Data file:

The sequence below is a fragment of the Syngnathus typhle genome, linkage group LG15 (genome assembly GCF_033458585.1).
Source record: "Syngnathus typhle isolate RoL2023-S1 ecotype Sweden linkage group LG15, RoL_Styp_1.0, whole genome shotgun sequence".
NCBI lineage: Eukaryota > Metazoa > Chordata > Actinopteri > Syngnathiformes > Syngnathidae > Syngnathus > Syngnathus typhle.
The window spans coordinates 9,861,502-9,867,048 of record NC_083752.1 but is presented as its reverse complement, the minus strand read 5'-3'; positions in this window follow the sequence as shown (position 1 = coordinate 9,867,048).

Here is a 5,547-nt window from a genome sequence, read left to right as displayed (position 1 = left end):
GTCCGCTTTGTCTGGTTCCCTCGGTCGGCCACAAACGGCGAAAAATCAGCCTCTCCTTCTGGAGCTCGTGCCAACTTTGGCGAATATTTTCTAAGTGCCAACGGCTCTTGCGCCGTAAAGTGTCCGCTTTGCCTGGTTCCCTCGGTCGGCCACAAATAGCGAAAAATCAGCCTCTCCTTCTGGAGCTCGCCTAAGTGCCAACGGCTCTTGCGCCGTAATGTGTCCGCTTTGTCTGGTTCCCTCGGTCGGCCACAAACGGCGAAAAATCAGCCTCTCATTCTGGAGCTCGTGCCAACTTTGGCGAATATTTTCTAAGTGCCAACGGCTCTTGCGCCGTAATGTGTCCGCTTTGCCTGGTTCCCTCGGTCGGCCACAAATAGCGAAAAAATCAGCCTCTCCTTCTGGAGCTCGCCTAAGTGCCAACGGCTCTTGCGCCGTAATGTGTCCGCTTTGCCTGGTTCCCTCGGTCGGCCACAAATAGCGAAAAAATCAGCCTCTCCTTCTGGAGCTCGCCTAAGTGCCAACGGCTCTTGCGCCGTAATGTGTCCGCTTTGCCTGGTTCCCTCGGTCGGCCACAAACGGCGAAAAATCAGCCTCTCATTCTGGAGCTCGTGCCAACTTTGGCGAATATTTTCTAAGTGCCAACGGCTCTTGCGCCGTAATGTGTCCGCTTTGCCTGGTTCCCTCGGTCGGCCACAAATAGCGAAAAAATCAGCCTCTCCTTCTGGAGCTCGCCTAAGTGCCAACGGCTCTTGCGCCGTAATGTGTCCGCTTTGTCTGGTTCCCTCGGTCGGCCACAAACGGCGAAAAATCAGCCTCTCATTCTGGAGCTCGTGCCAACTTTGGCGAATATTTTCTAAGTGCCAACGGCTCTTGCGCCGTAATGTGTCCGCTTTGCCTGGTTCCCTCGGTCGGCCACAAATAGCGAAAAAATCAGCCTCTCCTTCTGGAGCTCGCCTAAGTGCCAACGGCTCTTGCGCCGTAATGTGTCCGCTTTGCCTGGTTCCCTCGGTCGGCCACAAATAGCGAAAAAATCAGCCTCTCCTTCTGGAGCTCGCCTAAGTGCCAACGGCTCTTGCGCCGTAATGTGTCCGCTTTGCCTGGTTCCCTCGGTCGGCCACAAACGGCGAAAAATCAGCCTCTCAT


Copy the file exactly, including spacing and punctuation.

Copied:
The sequence below is a fragment of the Syngnathus typhle genome, linkage group LG15 (genome assembly GCF_033458585.1).
Source record: "Syngnathus typhle isolate RoL2023-S1 ecotype Sweden linkage group LG15, RoL_Styp_1.0, whole genome shotgun sequence".
NCBI lineage: Eukaryota > Metazoa > Chordata > Actinopteri > Syngnathiformes > Syngnathidae > Syngnathus > Syngnathus typhle.
The window spans coordinates 9,861,502-9,867,048 of record NC_083752.1 but is presented as its reverse complement, the minus strand read 5'-3'; positions in this window follow the sequence as shown (position 1 = coordinate 9,867,048).

Here is a 5,547-nt window from a genome sequence, read left to right as displayed (position 1 = left end):
GTCCGCTTTGTCTGGTTCCCTCGGTCGGCCACAAACGGCGAAAAATCAGCCTCTCCTTCTGGAGCTCGTGCCAACTTTGGCGAATATTTTCTAAGTGCCAACGGCTCTTGCGCCGTAAAGTGTCCGCTTTGCCTGGTTCCCTCGGTCGGCCACAAATAGCGAAAAATCAGCCTCTCCTTCTGGAGCTCGCCTAAGTGCCAACGGCTCTTGCGCCGTAATGTGTCCGCTTTGTCTGGTTCCCTCGGTCGGCCACAAACGGCGAAAAATCAGCCTCTCATTCTGGAGCTCGTGCCAACTTTGGCGAATATTTTCTAAGTGCCAACGGCTCTTGCGCCGTAATGTGTCCGCTTTGCCTGGTTCCCTCGGTCGGCCACAAATAGCGAAAAAATCAGCCTCTCCTTCTGGAGCTCGCCTAAGTGCCAACGGCTCTTGCGCCGTAATGTGTCCGCTTTGCCTGGTTCCCTCGGTCGGCCACAAATAGCGAAAAAATCAGCCTCTCCTTCTGGAGCTCGCCTAAGTGCCAACGGCTCTTGCGCCGTAATGTGTCCGCTTTGCCTGGTTCCCTCGGTCGGCCACAAACGGCGAAAAATCAGCCTCTCATTCTGGAGCTCGTGCCAACTTTGGCGAATATTTTCTAAGTGCCAACGGCTCTTGCGCCGTAATGTGTCCGCTTTGCCTGGTTCCCTCGGTCGGCCACAAATAGCGAAAAAATCAGCCTCTCCTTCTGGAGCTCGCCTAAGTGCCAACGGCTCTTGCGCCGTAATGTGTCCGCTTTGTCTGGTTCCCTCGGTCGGCCACAAACGGCGAAAAATCAGCCTCTCATTCTGGAGCTCGTGCCAACTTTGGCGAATATTTTCTAAGTGCCAACGGCTCTTGCGCCGTAATGTGTCCGCTTTGCCTGGTTCCCTCGGTCGGCCACAAATAGCGAAAAAATCAGCCTCTCCTTCTGGAGCTCGCCTAAGTGCCAACGGCTCTTGCGCCGTAATGTGTCCGCTTTGCCTGGTTCCCTCGGTCGGCCACAAATAGCGAAAAAATCAGCCTCTCCTTCTGGAGCTCGCCTAAGTGCCAACGGCTCTTGCGCCGTAATGTGTCCGCTTTGCCTGGTTCCCTCGGTCGGCCACAAACGGCGAAAAATCAGCCTCTCAT